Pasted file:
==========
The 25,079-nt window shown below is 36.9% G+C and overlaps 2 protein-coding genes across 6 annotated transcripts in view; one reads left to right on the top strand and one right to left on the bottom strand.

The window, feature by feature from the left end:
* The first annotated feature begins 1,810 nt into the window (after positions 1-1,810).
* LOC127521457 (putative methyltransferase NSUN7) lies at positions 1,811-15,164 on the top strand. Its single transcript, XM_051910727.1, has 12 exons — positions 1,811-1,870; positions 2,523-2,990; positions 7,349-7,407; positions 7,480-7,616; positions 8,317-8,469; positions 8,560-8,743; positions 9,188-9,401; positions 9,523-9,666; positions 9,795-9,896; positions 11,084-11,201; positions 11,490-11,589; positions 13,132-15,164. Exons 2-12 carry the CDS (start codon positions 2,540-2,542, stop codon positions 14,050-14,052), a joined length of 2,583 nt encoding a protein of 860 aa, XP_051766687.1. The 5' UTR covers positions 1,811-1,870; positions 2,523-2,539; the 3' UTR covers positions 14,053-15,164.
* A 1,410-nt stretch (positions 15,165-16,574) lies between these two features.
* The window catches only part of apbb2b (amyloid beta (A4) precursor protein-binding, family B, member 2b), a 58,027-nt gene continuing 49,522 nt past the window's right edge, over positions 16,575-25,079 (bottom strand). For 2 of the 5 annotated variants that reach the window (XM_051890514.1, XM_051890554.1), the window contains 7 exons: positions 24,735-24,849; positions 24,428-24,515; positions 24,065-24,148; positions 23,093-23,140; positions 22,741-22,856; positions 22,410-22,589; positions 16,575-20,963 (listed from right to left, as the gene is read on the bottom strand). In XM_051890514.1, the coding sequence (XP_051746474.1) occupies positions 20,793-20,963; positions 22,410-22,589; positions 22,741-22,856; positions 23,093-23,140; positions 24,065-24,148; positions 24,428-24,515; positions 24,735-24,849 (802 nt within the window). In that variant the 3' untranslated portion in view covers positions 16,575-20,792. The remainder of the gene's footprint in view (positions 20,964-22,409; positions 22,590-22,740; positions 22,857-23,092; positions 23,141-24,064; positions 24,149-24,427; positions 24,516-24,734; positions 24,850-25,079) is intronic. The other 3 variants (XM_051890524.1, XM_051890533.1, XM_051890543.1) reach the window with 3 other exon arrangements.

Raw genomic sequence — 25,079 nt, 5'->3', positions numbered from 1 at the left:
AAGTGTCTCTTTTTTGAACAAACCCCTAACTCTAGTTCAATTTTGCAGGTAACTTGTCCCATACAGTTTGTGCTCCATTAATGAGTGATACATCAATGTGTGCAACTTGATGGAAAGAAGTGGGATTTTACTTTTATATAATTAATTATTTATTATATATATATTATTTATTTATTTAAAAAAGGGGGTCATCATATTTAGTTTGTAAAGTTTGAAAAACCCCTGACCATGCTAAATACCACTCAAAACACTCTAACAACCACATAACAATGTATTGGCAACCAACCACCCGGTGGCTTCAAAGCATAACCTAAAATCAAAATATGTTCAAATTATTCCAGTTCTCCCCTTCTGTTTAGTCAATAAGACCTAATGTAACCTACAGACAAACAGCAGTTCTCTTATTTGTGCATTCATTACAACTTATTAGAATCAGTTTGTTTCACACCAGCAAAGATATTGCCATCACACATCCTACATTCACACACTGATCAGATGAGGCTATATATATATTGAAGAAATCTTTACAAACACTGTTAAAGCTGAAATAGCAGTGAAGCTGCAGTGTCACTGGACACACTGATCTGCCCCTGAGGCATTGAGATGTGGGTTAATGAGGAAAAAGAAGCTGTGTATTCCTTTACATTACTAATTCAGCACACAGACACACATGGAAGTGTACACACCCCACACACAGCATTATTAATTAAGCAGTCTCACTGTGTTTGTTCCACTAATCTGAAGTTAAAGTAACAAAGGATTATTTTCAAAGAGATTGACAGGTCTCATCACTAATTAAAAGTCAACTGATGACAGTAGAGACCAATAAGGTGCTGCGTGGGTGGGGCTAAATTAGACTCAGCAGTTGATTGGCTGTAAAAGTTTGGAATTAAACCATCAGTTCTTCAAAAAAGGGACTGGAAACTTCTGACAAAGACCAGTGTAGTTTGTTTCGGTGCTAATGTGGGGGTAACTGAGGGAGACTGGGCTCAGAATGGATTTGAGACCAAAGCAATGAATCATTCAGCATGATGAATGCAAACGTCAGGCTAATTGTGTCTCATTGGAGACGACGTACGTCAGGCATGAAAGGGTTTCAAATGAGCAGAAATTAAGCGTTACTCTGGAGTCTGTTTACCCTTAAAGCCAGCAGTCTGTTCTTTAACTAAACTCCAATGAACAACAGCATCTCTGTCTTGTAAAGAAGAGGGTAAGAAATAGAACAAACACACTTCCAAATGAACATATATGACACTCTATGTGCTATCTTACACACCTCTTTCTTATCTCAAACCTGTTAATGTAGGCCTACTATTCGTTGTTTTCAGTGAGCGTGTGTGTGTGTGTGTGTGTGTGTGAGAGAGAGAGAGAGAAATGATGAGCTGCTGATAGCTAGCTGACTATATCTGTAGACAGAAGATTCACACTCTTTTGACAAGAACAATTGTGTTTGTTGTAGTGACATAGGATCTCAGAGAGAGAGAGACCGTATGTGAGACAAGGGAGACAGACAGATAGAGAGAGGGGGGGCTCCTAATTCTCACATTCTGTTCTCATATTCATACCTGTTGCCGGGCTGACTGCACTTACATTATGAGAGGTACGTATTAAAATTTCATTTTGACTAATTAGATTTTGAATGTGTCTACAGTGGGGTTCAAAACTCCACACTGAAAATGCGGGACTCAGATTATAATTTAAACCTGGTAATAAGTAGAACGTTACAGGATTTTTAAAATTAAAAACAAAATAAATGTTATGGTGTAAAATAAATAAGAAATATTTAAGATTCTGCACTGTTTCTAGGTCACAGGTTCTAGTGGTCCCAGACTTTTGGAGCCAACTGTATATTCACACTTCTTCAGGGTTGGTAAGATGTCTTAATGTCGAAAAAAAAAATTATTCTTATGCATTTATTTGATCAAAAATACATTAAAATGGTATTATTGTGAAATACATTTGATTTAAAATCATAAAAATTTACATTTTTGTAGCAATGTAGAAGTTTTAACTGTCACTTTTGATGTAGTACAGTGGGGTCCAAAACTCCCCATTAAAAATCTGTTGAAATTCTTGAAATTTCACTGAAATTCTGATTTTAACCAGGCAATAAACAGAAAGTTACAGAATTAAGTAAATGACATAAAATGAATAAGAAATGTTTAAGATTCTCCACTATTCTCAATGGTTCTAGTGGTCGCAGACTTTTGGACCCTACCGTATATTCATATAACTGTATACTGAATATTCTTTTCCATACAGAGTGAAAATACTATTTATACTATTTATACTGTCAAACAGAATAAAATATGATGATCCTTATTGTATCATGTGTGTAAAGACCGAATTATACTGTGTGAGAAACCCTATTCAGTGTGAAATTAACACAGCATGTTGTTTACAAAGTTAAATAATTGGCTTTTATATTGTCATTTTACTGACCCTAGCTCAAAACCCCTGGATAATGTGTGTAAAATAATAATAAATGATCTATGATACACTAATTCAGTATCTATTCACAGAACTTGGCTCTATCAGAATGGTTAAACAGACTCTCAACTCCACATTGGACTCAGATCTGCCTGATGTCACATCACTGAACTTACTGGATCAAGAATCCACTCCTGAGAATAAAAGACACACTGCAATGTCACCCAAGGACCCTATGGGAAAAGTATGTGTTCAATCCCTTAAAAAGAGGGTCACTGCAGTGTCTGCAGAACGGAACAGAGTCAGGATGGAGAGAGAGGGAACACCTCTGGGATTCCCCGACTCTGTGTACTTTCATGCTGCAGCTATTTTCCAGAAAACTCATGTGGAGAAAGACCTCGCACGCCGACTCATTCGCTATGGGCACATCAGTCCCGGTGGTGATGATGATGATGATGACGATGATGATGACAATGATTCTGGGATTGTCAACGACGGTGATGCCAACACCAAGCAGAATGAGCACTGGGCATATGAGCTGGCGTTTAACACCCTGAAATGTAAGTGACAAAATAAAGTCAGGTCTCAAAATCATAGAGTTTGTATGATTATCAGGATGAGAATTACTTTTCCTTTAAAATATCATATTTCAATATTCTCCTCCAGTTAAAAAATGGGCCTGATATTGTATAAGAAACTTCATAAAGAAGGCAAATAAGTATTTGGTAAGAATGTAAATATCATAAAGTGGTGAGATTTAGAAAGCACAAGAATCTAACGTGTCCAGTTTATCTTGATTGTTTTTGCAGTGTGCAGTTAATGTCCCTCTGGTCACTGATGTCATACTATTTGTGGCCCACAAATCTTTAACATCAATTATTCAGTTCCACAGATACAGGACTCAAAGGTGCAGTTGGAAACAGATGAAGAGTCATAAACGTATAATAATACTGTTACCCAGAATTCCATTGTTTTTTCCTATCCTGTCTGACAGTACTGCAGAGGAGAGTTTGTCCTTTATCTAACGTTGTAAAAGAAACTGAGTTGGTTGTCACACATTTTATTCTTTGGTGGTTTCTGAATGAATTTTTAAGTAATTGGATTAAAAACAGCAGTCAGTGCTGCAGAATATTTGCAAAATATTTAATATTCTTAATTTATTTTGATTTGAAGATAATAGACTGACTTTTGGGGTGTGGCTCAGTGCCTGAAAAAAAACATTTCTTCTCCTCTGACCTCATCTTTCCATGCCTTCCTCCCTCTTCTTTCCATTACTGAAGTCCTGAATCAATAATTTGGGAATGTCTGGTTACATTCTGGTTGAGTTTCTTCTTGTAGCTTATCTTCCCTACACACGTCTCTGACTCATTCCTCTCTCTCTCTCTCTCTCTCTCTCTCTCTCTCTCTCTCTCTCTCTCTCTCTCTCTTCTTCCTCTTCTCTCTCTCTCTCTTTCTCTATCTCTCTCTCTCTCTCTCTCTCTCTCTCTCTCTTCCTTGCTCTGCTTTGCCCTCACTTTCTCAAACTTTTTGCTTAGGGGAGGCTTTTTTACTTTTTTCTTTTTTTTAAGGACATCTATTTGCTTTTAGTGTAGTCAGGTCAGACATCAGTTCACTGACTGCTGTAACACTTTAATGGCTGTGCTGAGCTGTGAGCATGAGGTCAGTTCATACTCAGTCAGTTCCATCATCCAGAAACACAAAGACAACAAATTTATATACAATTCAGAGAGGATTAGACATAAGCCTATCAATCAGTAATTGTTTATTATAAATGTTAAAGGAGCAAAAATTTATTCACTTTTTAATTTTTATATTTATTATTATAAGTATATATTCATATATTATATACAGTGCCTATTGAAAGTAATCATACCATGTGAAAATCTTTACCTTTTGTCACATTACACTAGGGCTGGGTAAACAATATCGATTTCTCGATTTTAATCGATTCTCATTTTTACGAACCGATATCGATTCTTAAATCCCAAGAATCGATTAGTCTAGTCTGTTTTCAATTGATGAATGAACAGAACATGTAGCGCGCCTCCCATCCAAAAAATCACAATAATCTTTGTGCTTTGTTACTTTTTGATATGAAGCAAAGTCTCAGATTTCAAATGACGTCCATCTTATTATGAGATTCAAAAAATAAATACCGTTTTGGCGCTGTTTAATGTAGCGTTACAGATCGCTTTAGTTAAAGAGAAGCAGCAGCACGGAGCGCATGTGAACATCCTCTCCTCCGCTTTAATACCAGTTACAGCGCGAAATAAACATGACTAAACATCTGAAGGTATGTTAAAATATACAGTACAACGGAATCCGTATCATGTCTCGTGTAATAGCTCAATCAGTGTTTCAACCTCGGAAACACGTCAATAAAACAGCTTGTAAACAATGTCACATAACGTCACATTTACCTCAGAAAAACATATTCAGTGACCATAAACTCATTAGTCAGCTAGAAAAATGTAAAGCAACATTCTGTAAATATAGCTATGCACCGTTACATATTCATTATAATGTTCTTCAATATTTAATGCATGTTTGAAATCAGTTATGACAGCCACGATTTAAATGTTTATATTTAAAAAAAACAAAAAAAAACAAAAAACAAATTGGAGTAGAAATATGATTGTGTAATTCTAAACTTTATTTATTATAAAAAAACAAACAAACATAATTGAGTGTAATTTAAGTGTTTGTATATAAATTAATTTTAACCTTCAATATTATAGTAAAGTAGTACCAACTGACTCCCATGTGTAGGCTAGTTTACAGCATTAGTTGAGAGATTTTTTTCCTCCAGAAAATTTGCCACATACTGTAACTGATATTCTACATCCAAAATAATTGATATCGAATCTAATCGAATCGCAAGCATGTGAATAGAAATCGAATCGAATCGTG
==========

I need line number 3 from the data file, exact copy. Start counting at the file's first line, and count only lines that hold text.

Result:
* The first annotated feature begins 1,810 nt into the window (after positions 1-1,810).